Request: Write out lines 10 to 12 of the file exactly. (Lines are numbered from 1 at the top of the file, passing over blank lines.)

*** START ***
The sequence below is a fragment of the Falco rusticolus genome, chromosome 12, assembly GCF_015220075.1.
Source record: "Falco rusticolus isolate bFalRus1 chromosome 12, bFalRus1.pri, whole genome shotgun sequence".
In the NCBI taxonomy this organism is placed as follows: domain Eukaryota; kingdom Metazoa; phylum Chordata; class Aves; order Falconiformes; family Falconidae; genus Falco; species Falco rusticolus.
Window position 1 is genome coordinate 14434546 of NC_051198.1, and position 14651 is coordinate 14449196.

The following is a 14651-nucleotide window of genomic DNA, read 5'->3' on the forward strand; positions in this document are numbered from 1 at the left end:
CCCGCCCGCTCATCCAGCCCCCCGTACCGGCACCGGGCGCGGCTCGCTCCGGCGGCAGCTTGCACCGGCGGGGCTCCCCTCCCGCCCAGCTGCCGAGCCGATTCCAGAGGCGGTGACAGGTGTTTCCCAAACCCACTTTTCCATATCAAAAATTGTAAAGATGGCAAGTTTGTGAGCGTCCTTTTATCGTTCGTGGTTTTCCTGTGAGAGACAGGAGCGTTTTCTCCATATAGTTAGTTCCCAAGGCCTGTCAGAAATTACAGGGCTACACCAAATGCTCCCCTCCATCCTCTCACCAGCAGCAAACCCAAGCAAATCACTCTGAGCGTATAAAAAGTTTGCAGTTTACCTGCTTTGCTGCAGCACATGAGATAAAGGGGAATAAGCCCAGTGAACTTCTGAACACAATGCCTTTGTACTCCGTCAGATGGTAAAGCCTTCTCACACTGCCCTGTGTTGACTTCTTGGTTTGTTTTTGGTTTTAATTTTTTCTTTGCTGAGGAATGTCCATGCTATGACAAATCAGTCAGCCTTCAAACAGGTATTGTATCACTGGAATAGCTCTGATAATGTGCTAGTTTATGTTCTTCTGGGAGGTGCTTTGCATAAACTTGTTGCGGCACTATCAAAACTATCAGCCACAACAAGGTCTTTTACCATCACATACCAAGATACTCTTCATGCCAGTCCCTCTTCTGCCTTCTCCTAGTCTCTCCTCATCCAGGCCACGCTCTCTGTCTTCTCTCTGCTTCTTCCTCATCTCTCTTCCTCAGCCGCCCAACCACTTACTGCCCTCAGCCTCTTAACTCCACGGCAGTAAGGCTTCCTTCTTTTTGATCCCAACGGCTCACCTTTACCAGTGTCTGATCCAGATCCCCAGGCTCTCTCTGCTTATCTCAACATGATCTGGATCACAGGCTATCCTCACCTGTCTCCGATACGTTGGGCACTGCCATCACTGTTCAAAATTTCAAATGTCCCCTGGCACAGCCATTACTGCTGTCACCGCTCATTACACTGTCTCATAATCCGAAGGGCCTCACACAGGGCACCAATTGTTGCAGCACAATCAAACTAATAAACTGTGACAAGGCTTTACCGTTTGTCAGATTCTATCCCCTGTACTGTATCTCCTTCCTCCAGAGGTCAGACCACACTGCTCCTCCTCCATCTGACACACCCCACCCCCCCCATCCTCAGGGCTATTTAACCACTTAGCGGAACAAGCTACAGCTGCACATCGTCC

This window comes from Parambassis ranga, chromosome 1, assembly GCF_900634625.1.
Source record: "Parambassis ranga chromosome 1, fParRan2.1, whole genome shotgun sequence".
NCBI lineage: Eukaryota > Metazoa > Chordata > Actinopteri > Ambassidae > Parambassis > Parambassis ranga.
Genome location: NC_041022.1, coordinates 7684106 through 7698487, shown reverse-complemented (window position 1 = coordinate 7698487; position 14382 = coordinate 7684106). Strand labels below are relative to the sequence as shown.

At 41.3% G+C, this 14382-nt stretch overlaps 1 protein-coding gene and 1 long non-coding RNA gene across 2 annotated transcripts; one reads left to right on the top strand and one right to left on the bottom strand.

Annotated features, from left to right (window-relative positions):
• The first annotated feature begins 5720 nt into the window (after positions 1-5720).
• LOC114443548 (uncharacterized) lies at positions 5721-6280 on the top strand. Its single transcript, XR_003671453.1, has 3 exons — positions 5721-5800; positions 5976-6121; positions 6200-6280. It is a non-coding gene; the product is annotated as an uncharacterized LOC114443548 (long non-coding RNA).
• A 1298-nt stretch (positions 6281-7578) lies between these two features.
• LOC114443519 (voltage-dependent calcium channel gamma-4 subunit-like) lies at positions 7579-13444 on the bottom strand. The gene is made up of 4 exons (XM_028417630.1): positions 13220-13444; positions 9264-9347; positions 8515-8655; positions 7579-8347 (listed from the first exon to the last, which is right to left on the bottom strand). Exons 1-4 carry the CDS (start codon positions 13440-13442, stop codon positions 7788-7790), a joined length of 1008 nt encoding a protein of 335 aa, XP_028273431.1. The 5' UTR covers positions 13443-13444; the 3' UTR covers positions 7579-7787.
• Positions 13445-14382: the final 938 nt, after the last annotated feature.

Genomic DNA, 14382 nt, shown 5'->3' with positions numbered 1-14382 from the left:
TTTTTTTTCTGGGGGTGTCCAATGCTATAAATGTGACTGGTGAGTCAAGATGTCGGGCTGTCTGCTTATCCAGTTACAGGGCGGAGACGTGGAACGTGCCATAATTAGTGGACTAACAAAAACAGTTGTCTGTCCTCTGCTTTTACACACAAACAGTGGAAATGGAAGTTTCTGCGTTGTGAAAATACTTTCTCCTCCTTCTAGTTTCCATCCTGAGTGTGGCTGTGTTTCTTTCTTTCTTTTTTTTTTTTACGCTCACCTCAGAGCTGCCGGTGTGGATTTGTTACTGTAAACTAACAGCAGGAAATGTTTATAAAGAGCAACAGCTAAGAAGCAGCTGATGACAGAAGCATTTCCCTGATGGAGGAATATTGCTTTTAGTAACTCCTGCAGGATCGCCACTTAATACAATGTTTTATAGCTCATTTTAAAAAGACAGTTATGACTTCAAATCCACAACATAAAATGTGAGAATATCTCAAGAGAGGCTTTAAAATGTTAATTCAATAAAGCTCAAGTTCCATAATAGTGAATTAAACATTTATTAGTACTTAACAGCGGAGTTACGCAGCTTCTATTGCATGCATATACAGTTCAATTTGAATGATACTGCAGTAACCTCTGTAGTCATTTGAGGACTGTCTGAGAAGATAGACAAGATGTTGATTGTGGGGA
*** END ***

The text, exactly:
Genome location: NC_041022.1, coordinates 7684106 through 7698487, shown reverse-complemented (window position 1 = coordinate 7698487; position 14382 = coordinate 7684106). Strand labels below are relative to the sequence as shown.

At 41.3% G+C, this 14382-nt stretch overlaps 1 protein-coding gene and 1 long non-coding RNA gene across 2 annotated transcripts; one reads left to right on the top strand and one right to left on the bottom strand.

Annotated features, from left to right (window-relative positions):